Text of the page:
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Dr. Seuss Heckler Unable to Impede the Crimson’s Big Green Blowout

By Timothy J. Mcginn, Crimson Staff Writer

HANOVER, N.H.—Reka Cserny stood behind the charity stripe, knees slightly bent, squaring her shoulders towards the basket. In the stillness of Leede Arena, a single voice began to bellow from the stands:

“Up at Lake Winna-Bango...the far northern shore, lives a huge herd of moose, about sixty or more. And they all go around in a big happy bunch, looking for nice tender moose-moss to munch.”

“Only at an Ivy League school,” said Harvard coach Kathy Delaney-Smith.

Despite scattered chuckles and widespread bewilderment, the lone fan read on, reciting Dr. Seuss’ Thidwick the Big-Hearted Moose at the top of his voice during each Harvard free throw attempt.

“It talks about Harvard,” he said during a respite from his cheering during the halftime intermission, while excitedly flipping to the appropriate page before declaiming once more.

“‘Get that moose! Get that moose!’ Thidwik heard a voice call. ‘Fire again and again and shoot straight, one and all! We must get his head for the Harvard Club wall!’”

But the lyrical cheer did fall on deaf ear. Each free throw they shot went straight through the pot.

All 13 tries made Big Green wet eyes. With each renewed cheer, for Dartmouth another tear.

For Cserny made six and three added two more, helping fair Harvard to just slam the door.

“We noticed him,” co-captain Hana Peljto laughed. “How could you not?”

HEIRED OUT

Big Green freshman center Elise Morrison’s 30-point performance against the Crimson two months ago led many pundits to brand her the heir apparent to Peljto’s throne as the Ancient Eight’s preeminent player. But much of the success Morrison realized in Dartmouth’s overtime victory at Lavietes Pavilion came as a result of Harvard’s unfamiliarity with her game.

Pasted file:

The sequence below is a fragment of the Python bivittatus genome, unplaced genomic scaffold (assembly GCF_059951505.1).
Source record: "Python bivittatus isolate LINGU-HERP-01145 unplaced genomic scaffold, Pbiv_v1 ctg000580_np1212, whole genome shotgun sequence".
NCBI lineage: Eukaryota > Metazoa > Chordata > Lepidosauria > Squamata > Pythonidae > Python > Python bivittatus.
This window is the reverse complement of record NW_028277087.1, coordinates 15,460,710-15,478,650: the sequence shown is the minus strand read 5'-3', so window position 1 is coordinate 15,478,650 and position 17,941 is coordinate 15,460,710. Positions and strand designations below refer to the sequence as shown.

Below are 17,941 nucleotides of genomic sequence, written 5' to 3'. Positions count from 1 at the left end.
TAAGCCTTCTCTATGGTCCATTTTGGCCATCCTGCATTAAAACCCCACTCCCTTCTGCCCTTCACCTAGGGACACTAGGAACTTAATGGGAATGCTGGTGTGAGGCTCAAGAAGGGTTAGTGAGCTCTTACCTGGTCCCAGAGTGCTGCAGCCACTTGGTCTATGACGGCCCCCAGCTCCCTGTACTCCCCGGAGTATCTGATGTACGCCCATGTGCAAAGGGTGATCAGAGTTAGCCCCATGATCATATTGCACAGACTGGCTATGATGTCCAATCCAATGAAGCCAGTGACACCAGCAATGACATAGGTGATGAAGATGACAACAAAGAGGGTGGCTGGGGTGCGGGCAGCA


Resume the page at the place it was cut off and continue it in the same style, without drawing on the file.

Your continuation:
This time, the Crimson was ready.

Allowing Morrison just four shots in the first half while keeping her away from the free throw line, Harvard limited the much-hyped prospect to just six points and a pair of rebounds, while forcing four turnovers.

With the game already well out of hand in the second half, Morrison tacked on nine more “junk” points, inflating her performance, Delaney-Smith said.

“She’s a great post player,” Delaney-Smith said. “But we just denied her the ball.”

The Crimson succeeded not only in shutting down Morrison, but clogging the passing lanes as well to generate a large number of turnovers.

Co-captain Tricia Tubridy and sophomore Jess Holsey proved particularly effective at infiltrating the Big Green’s set plays before they were carried out, snatching two and three steals beyond the three-point arc, respectively.

That aggressive play rejuvenated Harvard in the second half, supplanting the first half’s offensive explosion as the driving force behind the Crimson’s success.

“[We were] supposed to play like that all year,” Delaney-Smith said.

HOT SHOTS

Despite the unfamiliar rims, Harvard burst from the gate, scoring 30 points in the first 10:46.

After missing its first two shots, the Crimson rattled off 20 points, hitting seven consecutive shots to build an early seven-point lead.

Spearheaded by Peljto’s flawless 17-point half—she sank all seven of her buckets, including two treys while adding a free throw—Harvard put home 48.6 percent of its shots. Inside the arc, the Crimson enjoyed even greater success, knocking down 57.1 percent of its attempts.

“We just started to shoot and everything went in,” Cserny said. “I could hardly believe it.”

Though the Big Green enjoyed similar stats, hitting 47.4 percent of its shots, Harvard ripped down seven more offensive boards and generated five more takeaways, leading to the 16-point half-time margin.

BENCH PRESSED

Delaney-Smith took advantage of the early blowout to rotate 13 different players into the game. Each player recorded at least four minutes on the court with none spending more than 29 off the pine.

The second and third strings did not disappoint, tallying 22 points, easily out-scoring Dartmouth’s bench, which added just seven.

—Staff writer Timothy J. McGinn can be reached at mcginn@fas.harvard.edu.

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